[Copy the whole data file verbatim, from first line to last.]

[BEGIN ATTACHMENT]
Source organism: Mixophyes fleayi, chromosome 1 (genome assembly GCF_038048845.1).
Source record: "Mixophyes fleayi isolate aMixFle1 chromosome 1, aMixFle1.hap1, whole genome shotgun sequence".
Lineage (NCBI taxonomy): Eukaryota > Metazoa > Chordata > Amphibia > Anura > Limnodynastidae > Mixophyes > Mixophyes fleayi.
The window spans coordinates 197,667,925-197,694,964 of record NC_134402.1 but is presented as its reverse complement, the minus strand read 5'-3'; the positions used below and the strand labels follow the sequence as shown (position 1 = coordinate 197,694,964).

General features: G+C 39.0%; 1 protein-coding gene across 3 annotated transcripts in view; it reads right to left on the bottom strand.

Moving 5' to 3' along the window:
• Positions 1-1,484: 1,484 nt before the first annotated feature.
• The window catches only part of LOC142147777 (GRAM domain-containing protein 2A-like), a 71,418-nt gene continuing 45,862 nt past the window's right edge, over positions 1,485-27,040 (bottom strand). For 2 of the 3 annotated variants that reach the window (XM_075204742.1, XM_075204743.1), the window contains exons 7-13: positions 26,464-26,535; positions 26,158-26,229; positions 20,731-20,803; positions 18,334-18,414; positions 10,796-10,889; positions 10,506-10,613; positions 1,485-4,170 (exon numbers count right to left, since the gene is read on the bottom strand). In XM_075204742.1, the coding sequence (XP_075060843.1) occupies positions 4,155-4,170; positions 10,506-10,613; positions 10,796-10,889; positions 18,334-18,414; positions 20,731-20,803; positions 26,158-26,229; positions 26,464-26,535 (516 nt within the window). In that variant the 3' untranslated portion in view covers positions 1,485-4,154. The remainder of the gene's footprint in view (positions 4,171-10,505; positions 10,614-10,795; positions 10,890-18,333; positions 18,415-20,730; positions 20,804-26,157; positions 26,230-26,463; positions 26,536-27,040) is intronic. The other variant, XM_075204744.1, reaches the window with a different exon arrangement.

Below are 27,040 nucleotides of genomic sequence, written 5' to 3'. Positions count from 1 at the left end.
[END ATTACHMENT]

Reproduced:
Source organism: Mixophyes fleayi, chromosome 1 (genome assembly GCF_038048845.1).
Source record: "Mixophyes fleayi isolate aMixFle1 chromosome 1, aMixFle1.hap1, whole genome shotgun sequence".
Lineage (NCBI taxonomy): Eukaryota > Metazoa > Chordata > Amphibia > Anura > Limnodynastidae > Mixophyes > Mixophyes fleayi.
The window spans coordinates 197,667,925-197,694,964 of record NC_134402.1 but is presented as its reverse complement, the minus strand read 5'-3'; the positions used below and the strand labels follow the sequence as shown (position 1 = coordinate 197,694,964).

General features: G+C 39.0%; 1 protein-coding gene across 3 annotated transcripts in view; it reads right to left on the bottom strand.

Moving 5' to 3' along the window:
• Positions 1-1,484: 1,484 nt before the first annotated feature.
• The window catches only part of LOC142147777 (GRAM domain-containing protein 2A-like), a 71,418-nt gene continuing 45,862 nt past the window's right edge, over positions 1,485-27,040 (bottom strand). For 2 of the 3 annotated variants that reach the window (XM_075204742.1, XM_075204743.1), the window contains exons 7-13: positions 26,464-26,535; positions 26,158-26,229; positions 20,731-20,803; positions 18,334-18,414; positions 10,796-10,889; positions 10,506-10,613; positions 1,485-4,170 (exon numbers count right to left, since the gene is read on the bottom strand). In XM_075204742.1, the coding sequence (XP_075060843.1) occupies positions 4,155-4,170; positions 10,506-10,613; positions 10,796-10,889; positions 18,334-18,414; positions 20,731-20,803; positions 26,158-26,229; positions 26,464-26,535 (516 nt within the window). In that variant the 3' untranslated portion in view covers positions 1,485-4,154. The remainder of the gene's footprint in view (positions 4,171-10,505; positions 10,614-10,795; positions 10,890-18,333; positions 18,415-20,730; positions 20,804-26,157; positions 26,230-26,463; positions 26,536-27,040) is intronic. The other variant, XM_075204744.1, reaches the window with a different exon arrangement.

Below are 27,040 nucleotides of genomic sequence, written 5' to 3'. Positions count from 1 at the left end.